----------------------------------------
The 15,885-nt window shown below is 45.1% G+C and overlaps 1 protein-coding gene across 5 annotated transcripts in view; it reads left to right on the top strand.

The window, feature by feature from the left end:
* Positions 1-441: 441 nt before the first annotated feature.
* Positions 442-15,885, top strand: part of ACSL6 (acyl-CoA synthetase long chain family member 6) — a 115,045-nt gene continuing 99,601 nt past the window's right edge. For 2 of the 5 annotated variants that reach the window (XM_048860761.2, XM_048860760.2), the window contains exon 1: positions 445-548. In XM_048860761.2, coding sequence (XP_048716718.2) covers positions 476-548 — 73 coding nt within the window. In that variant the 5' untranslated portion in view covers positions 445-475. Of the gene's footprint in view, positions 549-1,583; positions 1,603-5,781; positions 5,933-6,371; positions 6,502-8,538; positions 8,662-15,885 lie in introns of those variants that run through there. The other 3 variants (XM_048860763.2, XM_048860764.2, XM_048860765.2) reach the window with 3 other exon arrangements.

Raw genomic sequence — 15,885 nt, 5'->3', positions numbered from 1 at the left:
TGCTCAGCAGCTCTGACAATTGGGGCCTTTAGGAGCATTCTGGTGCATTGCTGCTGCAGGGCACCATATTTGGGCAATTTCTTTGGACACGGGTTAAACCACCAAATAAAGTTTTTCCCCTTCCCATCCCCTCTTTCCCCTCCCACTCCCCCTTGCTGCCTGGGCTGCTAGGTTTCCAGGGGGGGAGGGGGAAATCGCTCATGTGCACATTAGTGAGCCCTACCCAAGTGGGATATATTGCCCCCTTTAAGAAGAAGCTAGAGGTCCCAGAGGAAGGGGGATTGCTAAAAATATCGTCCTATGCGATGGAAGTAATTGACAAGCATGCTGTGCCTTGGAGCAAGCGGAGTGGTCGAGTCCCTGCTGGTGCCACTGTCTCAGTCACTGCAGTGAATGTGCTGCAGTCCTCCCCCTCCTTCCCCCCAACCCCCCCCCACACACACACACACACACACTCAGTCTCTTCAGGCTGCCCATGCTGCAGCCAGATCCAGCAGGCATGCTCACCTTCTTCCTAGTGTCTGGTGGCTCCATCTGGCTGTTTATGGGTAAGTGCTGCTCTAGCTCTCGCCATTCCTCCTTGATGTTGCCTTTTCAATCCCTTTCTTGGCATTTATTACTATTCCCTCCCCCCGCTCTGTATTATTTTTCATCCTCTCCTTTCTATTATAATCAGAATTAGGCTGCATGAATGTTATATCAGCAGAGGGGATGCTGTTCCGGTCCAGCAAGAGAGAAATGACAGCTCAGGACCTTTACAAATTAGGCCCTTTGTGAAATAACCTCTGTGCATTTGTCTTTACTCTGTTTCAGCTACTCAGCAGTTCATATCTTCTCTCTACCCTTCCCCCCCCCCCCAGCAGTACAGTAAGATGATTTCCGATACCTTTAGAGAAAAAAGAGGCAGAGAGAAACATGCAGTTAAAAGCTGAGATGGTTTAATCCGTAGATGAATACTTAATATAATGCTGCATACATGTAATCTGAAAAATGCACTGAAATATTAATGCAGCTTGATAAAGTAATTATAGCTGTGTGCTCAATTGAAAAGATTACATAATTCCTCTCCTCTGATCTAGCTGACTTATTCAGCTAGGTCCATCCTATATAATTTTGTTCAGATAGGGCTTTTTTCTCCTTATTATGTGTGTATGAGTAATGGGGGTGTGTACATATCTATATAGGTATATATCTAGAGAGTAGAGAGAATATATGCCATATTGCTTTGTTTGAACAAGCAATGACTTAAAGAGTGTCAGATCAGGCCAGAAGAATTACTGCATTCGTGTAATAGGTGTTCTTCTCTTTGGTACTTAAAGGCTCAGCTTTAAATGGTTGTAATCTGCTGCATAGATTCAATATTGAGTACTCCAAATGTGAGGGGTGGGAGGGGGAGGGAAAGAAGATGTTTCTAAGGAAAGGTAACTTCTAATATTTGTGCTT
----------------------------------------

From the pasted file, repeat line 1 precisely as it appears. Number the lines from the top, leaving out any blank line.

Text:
The 15,885-nt window shown below is 45.1% G+C and overlaps 1 protein-coding gene across 5 annotated transcripts in view; it reads left to right on the top strand.